Republican presidential candidate Mitt Romney has a growing John Kerry problem, and last night's CNN/YouTube debate underscored a stark reality the former Massachusetts governor faces as he battles for his party's nomination.
Kerry was famously dogged during a failed presidential run in 2004 by his equivocating statement on his position on the Iraq war—"I voted for it before I voted against it." It infuriated Kerry's Democratic base and provided endless fodder for Republicans to mock him as a flip-flopper.
Last night, immigration bickering with Rudy Giuliani aside, Romney was forced to explain yet again his recent conversions from supporting legal abortions to stridently opposing them and from endorsing gay rights to rejecting them in favor of a "family values" platform that appeals to the party's conservative evangelicals.
On abortion, Romney said, "I was wrong."
When moderator Anderson Cooper pressed Romney to say whether he still agreed with his own 1994 statement that he looked forward to a day when gays could serve in the military without controversy, he equivocated. Not at this time, during this war, Romney said, who added that though he initially thought the military's practice of "don't ask, don't tell" wouldn't work, he now believes it does.
But what about gays in the military in the future? Cooper persevered. Do you still look forward to that day you referred to in 1994?
Romney said he'd listen to his military advisers.
It was the same answer he gave when asked whether the interrogation practice called waterboarding constituted torture, which prompted an impassioned outburst from Sen. John McCain, who pronounced himself "astonished" that Romney was unable to state a position on the controversial simulated-drowning technique.
All this adds up to some difficult footing ahead for Romney. The race has heated up, the attacks sharper and more personal. And the question of what he really believes, and where he'll stand if elected, is bedeviling many conservative GOP voters—particularly those in the early caucus and primary states of Iowa and New Hampshire, where Romney has staked his future. That uncertainty has contributed to Mike Huckabee's rise in the Iowa polls. Huckabee, an evangelical ordained minister, has also benefited from the migration to his campaign by evangelicals who supported Sen. Sam Brownback, who withdrew from the nomination race.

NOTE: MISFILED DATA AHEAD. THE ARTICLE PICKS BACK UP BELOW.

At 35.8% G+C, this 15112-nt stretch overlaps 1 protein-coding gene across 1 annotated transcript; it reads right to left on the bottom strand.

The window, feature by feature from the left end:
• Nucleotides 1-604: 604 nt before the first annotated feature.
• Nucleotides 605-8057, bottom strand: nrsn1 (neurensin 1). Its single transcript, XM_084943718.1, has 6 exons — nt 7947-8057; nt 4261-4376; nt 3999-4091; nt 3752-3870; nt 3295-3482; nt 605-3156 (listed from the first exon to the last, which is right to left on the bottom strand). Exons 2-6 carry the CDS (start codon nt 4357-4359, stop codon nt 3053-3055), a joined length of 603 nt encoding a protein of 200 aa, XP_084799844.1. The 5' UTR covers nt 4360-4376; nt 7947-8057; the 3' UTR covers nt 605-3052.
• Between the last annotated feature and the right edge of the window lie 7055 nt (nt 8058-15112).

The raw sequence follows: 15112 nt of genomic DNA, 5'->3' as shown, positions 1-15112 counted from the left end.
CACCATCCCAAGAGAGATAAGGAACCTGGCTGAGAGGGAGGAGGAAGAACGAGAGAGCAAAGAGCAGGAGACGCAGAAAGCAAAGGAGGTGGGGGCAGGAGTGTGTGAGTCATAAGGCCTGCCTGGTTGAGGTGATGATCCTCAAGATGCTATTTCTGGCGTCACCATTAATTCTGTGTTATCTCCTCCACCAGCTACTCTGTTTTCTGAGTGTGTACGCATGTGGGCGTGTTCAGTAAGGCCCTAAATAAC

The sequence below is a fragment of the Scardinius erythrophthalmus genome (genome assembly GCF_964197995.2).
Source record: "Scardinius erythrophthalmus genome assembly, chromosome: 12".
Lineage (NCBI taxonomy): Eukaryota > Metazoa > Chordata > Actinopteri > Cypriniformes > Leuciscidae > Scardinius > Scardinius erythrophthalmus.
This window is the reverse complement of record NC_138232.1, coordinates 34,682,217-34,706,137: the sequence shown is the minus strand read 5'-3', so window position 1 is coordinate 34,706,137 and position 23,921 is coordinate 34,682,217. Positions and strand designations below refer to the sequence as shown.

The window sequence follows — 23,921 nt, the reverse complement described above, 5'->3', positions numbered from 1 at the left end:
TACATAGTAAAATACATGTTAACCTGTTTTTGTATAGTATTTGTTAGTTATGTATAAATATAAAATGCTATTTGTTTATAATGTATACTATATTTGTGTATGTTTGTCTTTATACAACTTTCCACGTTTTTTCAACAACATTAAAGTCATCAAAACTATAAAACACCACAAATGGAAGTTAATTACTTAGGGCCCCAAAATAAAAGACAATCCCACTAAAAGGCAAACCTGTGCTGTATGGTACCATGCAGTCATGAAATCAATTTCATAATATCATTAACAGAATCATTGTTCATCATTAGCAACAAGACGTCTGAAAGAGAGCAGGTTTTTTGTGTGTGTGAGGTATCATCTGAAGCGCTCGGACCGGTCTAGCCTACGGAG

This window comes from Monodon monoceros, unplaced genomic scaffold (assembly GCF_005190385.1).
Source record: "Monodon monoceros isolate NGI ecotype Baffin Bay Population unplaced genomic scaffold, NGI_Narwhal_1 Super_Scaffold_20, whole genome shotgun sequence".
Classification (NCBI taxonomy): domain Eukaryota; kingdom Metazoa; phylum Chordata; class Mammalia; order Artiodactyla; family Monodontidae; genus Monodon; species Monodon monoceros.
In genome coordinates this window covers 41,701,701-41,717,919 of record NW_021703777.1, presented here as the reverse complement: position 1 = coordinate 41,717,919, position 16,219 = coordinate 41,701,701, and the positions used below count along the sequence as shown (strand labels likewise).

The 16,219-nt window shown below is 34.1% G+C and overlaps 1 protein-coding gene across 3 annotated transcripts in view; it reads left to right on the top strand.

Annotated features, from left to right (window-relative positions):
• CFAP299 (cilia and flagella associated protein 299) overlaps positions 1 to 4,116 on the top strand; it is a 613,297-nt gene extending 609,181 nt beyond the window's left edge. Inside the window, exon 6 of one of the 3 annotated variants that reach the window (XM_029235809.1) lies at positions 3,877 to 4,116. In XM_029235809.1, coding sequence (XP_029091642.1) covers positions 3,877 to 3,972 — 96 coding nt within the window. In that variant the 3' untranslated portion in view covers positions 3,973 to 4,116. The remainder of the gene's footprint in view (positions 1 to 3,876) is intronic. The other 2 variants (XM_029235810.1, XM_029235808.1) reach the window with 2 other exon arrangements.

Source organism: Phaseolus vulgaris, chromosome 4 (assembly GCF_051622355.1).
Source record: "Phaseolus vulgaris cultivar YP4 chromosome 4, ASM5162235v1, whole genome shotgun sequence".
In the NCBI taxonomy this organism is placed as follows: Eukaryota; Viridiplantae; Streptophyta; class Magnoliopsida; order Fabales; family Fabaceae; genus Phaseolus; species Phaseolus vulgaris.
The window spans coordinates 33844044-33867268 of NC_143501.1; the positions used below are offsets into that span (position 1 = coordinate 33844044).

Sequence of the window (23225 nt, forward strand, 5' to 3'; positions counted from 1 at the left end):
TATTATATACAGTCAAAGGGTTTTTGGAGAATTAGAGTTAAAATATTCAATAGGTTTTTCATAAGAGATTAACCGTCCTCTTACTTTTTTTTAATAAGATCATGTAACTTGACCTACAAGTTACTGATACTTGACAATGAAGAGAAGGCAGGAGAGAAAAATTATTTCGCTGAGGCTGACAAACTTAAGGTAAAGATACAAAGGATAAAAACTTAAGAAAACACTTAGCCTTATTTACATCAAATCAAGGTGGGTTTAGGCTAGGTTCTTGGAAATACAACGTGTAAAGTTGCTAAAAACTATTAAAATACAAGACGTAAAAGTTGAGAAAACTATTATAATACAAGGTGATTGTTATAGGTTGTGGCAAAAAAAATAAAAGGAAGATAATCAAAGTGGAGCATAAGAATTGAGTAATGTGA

Republican voters in Iowa find Romney attractive on many levels—and he has consistently led in the polls there, although Huckabee is now within striking distance. But enough of them are uneasy about his turnarounds to make what early on looked like a cakewalk for the well-financed Romney in Iowa and, even, New Hampshire far from a sure thing. Endorsements from a handful of leaders in the conservative evangelical community have not made those niggling concerns disappear.
Near the close of the debate, Romney made a case for himself with a now familiar disparaging reference to Democrat Hillary Clinton and a pitch for himself as this campaign's Ronald Reagan. But when a candidate has a Kerry problem, winning will take straight, tough answers—and more than comparisons to a party icon.